Europe’s ancient pagan religions had their origins buried deep in a pervasive natural philosophy whose origins can be traced far into the pre-historic archaeological record to the cultures of the Bronze Age and Neolithic periods. This philosophy was one of death, the afterlife, regeneration and links with the ancestors. Not only does it employ the analogies of life-giving springs of water, regenerating serpents and the firmament of putrefaction from which life re-emerges, but also the active growth and re-growth of plants and trees in nature, particularly the nourishing agricultural crops and wild foliage sustaining man and the animals he relied upon. For this reason, the symbolism of the branch and the ear of corn was of particular importance to Europe’s ancient pagan cultures – Celtic, Thracian, Greek and Roman.
The analogy of the tree is of particular importance, and sacred groves were of great importance to all of Europe’s pagan religions – be they Celtic, Greek, Germanic, Thracian or Roman. Sacred trees remained important to the cosmologies of Europe’s longest-surviving pagan traditions (for instance, Ireland, Scandinavia and the Baltic states) far into the middle ages.
Trees were symbolically important for the following reasons:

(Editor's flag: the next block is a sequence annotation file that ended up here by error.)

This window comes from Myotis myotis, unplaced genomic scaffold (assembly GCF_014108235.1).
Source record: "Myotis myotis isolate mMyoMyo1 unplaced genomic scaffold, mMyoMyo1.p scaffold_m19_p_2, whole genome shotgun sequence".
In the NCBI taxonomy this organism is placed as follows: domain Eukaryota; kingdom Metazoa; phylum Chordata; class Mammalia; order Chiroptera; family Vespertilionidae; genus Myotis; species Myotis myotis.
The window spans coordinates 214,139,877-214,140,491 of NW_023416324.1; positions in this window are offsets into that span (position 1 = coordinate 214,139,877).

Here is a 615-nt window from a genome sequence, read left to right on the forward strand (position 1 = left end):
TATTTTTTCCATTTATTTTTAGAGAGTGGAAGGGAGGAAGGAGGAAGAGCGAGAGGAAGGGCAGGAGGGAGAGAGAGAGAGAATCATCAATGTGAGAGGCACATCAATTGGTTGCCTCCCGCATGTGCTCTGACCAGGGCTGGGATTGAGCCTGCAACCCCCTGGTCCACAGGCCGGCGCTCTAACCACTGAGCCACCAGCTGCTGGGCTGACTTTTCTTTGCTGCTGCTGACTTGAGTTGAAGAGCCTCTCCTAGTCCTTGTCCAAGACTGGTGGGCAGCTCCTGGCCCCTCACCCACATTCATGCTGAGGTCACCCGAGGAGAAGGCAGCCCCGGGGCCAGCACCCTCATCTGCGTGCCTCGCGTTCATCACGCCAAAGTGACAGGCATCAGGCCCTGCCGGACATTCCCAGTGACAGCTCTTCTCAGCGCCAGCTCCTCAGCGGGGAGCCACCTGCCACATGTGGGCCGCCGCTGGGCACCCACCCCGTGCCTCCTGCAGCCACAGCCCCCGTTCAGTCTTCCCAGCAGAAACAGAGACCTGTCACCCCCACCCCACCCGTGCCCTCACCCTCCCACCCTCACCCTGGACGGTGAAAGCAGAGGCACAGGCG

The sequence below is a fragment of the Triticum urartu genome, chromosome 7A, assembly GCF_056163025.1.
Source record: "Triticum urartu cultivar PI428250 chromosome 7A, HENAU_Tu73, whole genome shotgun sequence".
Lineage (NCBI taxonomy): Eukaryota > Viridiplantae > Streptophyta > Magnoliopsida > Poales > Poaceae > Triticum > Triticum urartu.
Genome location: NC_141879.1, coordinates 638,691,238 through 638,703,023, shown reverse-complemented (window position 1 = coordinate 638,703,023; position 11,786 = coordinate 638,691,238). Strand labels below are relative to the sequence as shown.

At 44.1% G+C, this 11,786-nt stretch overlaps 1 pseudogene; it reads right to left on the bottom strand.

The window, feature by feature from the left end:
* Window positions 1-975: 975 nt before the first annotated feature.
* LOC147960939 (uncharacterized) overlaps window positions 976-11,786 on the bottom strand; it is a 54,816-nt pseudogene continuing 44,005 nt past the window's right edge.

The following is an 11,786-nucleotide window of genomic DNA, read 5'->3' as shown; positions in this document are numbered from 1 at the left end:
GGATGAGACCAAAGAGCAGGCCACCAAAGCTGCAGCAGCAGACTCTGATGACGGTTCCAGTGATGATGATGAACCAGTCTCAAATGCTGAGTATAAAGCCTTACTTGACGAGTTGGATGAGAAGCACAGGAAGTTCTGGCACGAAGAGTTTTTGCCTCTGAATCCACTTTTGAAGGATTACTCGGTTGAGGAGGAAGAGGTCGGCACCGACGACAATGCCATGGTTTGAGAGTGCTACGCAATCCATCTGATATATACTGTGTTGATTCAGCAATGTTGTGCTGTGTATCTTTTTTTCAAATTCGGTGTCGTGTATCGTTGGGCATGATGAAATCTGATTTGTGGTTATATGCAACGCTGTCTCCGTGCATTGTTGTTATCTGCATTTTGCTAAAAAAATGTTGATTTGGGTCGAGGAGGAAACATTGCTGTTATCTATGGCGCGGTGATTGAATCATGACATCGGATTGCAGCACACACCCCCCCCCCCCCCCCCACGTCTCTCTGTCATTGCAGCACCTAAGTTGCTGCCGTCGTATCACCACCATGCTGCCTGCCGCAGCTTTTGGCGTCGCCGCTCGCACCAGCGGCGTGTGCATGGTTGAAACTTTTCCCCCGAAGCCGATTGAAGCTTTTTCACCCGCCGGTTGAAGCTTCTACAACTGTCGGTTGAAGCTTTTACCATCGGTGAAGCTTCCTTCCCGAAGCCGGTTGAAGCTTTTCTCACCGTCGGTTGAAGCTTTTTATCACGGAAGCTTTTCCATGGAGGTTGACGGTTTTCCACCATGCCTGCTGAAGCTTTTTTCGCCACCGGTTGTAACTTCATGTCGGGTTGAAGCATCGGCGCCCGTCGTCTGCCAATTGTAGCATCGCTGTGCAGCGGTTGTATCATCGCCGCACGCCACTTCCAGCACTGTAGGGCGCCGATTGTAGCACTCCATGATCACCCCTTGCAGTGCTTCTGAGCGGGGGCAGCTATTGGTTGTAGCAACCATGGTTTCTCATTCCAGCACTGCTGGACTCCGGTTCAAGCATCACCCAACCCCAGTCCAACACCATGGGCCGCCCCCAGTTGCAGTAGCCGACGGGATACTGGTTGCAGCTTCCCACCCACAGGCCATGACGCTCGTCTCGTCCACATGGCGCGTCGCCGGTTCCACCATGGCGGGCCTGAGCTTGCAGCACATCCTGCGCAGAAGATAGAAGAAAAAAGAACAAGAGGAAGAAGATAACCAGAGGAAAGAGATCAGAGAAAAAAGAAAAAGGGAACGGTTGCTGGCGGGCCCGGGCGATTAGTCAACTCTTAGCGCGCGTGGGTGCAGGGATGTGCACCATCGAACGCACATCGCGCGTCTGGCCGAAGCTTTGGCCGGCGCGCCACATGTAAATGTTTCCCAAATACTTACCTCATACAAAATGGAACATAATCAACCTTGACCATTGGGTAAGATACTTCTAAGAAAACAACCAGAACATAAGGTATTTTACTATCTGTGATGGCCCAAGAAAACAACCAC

They represented the ‘reflected’ symmetry between the mundane and spirit worlds. The roots below the earth are a reflection of the branches in the air above. The tree was therefore a link between the supra-terranean world and the mysterious chthonic realms into which living matter decayed and from which life seemed to eternally regenerate. ‘As above, so below’, so the saying goes. The idea of the ‘family tree’ depicts the analogy of ancestors and generations. The roots of the ‘family tree’ were the ancestors, the trunk the living patriarchs and matriarchs, and the branches and fruits the future life and continuity of the family. Trees are analogous with rivers in many ways. The tree’s branching nature shares a very distinct similarity with the patterns exerted upon our landscapes by rivers. The winding nature of great rivers is also analogous to the shape of the snake, and rivers, trees and snakes are distinct in the symbolism of the Otherworld and its flow of interaction with the ‘world of the living’. Trees and plants rely very strongly upon sources of water, and are also prone to being struck by that other great ‘branching’ phenomenon of nature: lightning. Nourished by water welling up from the earth, and destroyed by lighting branching down from the sky – it is no surprise that the tree is such a potent symbol of the forces connecting the heavens and the earth… Trees are the longest-lived organisms. Trees outlive almost any other species, and are therefore entrusted with the positive faculties of age: wisdom, perseverance and constancy. Trees might witness events spanning the lives of successive generations of humans. They protect and shelter, we build our homes and conveyances from them – they are a source of strength and protection to us. The physical nature of wood changes little after its death. Apart from ceasing to produce leaves and new growth, wood maintains its structural properties much better than other living organisms once it is dead. Well-treated wood lasts millennia, in fact. This property gives it a special place in human consciousness and imagination. The tree represents monarchy. The stout trunk and roots are the cohesive force of monarchy itself, with the topmost branch representing the king or queen and the lesser branches the subjects.